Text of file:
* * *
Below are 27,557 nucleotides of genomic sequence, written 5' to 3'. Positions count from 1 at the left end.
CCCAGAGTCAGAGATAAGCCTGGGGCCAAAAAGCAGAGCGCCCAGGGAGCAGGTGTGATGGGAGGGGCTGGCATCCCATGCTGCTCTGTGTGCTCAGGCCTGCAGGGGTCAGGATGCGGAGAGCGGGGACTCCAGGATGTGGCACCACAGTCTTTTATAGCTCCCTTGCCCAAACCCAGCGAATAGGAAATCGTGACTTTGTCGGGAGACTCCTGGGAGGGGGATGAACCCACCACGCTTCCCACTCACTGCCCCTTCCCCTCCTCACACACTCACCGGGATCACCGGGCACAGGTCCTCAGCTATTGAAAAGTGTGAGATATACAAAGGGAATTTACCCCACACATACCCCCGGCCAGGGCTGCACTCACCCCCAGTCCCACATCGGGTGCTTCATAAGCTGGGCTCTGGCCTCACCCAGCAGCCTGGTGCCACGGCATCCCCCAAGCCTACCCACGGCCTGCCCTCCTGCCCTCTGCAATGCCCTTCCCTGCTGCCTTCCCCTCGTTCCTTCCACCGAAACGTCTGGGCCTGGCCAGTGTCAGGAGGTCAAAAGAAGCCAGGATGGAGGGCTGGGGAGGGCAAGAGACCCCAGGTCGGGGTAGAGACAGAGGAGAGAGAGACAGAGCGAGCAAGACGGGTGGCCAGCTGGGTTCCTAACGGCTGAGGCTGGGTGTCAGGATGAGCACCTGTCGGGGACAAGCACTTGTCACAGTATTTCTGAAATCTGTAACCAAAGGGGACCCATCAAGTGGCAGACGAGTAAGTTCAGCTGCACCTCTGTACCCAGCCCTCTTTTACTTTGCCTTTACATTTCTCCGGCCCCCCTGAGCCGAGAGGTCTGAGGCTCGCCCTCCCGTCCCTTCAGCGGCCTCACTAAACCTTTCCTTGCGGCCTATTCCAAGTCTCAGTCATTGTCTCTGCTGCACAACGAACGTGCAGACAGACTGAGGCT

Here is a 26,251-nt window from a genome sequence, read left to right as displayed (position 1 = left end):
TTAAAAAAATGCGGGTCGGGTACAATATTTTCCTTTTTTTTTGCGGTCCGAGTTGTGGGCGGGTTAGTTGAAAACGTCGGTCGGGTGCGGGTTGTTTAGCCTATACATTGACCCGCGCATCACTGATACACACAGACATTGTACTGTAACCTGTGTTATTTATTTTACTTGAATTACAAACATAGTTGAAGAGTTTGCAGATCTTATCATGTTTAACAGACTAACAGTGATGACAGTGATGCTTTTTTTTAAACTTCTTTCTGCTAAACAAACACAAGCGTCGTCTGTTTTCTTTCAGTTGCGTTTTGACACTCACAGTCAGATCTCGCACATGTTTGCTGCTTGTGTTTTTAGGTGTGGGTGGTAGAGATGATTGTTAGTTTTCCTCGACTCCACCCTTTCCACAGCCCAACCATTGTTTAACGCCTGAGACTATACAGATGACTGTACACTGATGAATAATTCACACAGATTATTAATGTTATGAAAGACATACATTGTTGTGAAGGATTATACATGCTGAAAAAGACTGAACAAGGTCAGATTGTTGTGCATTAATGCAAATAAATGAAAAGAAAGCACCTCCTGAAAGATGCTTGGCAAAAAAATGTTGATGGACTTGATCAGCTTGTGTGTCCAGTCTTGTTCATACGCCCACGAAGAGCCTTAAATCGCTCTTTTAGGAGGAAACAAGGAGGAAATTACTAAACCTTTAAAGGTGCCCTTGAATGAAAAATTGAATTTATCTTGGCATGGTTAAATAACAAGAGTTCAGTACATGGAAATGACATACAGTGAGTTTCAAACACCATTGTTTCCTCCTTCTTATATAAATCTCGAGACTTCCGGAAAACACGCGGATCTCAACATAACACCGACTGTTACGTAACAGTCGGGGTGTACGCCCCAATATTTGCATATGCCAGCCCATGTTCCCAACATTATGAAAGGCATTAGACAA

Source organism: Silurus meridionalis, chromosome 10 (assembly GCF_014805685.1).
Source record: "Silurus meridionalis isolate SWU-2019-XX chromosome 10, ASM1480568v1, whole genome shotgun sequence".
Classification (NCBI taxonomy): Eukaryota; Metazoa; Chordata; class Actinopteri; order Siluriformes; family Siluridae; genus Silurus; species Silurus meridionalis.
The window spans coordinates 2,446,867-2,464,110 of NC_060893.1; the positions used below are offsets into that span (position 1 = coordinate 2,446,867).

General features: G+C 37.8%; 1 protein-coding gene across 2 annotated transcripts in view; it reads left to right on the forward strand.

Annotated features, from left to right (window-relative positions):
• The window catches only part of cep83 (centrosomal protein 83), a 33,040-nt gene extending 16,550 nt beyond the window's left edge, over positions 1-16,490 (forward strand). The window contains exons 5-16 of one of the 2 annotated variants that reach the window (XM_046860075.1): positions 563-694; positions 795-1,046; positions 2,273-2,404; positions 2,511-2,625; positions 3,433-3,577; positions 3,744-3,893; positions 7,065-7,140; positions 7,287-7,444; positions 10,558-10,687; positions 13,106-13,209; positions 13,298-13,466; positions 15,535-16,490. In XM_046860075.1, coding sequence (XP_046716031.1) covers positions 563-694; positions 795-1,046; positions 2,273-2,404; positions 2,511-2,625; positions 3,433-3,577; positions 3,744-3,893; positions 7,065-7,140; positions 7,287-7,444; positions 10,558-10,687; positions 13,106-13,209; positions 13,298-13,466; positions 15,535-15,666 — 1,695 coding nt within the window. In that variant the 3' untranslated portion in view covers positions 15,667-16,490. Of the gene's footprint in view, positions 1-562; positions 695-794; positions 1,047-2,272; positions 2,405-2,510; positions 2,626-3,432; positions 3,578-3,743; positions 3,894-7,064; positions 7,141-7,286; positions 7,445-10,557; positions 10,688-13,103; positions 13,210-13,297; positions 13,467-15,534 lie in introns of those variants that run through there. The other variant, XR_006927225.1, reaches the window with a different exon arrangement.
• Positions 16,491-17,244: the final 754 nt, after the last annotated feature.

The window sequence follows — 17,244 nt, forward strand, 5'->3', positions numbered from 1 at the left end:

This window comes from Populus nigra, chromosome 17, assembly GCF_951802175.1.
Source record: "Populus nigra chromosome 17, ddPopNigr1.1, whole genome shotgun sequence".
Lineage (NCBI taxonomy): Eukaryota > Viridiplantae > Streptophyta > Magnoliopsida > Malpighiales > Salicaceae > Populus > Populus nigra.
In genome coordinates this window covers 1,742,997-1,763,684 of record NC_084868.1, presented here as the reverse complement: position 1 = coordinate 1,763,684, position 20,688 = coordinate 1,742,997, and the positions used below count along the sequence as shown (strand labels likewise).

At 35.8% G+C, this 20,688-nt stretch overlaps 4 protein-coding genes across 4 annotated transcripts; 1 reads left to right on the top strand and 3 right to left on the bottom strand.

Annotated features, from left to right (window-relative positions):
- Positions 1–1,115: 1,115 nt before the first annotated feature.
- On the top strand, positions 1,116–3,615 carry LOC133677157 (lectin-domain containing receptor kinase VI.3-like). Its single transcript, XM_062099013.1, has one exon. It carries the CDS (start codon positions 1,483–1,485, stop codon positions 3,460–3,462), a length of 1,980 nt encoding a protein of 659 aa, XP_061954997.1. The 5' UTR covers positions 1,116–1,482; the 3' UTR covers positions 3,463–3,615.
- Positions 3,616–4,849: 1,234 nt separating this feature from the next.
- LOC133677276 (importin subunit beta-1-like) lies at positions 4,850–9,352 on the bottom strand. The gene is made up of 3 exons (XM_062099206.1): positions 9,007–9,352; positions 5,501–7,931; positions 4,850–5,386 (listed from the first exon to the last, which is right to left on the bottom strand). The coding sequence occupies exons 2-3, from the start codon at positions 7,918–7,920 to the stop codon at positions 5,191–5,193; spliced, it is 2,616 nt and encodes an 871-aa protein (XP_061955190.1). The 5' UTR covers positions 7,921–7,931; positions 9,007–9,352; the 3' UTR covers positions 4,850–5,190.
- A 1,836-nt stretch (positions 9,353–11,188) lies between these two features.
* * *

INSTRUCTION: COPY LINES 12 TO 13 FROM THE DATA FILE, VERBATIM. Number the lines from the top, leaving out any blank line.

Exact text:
• Positions 16,491-17,244: the final 754 nt, after the last annotated feature.

The window sequence follows — 17,244 nt, forward strand, 5'->3', positions numbered from 1 at the left end: